One of Russia’s highest ranking spies and the powerful head of military intelligence has died “after a long and serious illness,” a Defense Ministry spokesperson told the news agency RIA Novosti. Gen. Col. Igor Korobov, the 63-year old head of Russia’s Military Intelligence Directorate (GRU), was reported dead early Thursday morning; currently there’s no reports of foul play though officials did not reveal specific details or the circumstances of his death.
Crucially Korobov had been dubbed by the West the “Novichok spymaster” — as the Russian GRU chief ultimately blamed for the Salisbury attack as well as the downing of MH17 over Ukraine in 2014, which the Kremlin in turn had blamed on pro-Kiev national forces.
Korobov had for two years been under US sanctions, added by US Treasury in December 2016 related to allegations of Russian hacking and “efforts to undermine democracy”. Ironically, however, he was seen at times as a cooperative ally in Washington’s “war on terror” efforts since 9/11. In one particular stunning and unprecedented case, he was still allowed to participate as part of a high level Russian intelligence delegation to the United States in February 2018 to meet with American intelligence officials to discuss counter-terror initiatives.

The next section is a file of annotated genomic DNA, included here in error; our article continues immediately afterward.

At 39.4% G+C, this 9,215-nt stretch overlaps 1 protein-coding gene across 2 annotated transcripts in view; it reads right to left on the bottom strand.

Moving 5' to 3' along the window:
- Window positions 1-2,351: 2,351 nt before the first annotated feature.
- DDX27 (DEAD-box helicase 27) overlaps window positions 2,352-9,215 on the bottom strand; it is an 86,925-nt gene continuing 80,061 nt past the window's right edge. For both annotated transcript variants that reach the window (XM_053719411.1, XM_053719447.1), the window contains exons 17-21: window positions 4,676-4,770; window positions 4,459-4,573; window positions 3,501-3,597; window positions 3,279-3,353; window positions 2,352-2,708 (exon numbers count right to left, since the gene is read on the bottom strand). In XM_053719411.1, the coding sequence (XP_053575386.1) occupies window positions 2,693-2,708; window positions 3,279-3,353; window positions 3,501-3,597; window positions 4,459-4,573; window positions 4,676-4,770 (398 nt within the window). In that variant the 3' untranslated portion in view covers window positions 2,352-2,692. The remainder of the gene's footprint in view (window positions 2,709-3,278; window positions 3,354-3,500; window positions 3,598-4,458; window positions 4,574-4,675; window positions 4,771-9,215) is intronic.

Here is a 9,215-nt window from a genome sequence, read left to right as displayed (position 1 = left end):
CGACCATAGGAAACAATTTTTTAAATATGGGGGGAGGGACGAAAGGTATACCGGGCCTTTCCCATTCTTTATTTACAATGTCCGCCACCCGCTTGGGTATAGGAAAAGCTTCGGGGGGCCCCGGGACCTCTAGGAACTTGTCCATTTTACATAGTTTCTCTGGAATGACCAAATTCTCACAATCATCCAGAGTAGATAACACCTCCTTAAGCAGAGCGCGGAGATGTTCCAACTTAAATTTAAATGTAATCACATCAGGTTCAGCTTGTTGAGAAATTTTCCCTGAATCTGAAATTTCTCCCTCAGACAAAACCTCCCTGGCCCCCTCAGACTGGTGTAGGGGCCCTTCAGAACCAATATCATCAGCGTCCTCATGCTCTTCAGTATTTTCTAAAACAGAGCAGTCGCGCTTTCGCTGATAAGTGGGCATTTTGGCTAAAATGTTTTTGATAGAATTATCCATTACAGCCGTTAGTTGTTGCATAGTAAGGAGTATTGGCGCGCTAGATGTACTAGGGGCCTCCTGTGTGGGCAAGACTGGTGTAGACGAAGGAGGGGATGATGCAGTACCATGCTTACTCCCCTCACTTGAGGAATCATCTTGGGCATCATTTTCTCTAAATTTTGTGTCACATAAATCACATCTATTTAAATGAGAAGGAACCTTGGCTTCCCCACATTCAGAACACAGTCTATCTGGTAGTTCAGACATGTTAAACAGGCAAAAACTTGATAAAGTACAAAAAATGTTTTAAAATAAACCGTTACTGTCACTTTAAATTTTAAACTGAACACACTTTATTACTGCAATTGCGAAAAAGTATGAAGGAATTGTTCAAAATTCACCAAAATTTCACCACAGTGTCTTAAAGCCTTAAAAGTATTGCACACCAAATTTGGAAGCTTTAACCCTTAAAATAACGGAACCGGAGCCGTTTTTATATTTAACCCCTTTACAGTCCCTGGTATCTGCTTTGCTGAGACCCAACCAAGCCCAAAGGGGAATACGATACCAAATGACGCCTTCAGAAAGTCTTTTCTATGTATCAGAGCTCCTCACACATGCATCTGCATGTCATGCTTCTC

At that time Korobov made the trip to D.C. despite officially being under US sanctions while accompanied by the directors of Russia’s Federal Security Service (FSB) and Foreign Intelligence Service (SVR).
According Korobov’s bio in Meduza he ascended the ranks of the USSR’s military intelligence wing starting in the 1980’s:
He served in the Soviet and Russian armed forces since 1973, joining the USSR’s military intelligence in 1985 and becoming Russia’s GRU director in 2016.
A career intelligence officer who started out in the 1980s, Korobov graduated from the “Conservatory” and went on to oversee Russia’s strategic intelligence gathering, including the management of all foreign stations. His appointment was no surprise: since the 1990s, the president has traditionally entrusted the job to lieutenants who supervised Russia’s foreign stations.
According to TASS, “in 2016 he was appointed by a presidential decree as the head of the Main Directorate of the General Staff of the Russian Armed Forces and Deputy Chief of General Staff of the Russian Armed Forces.”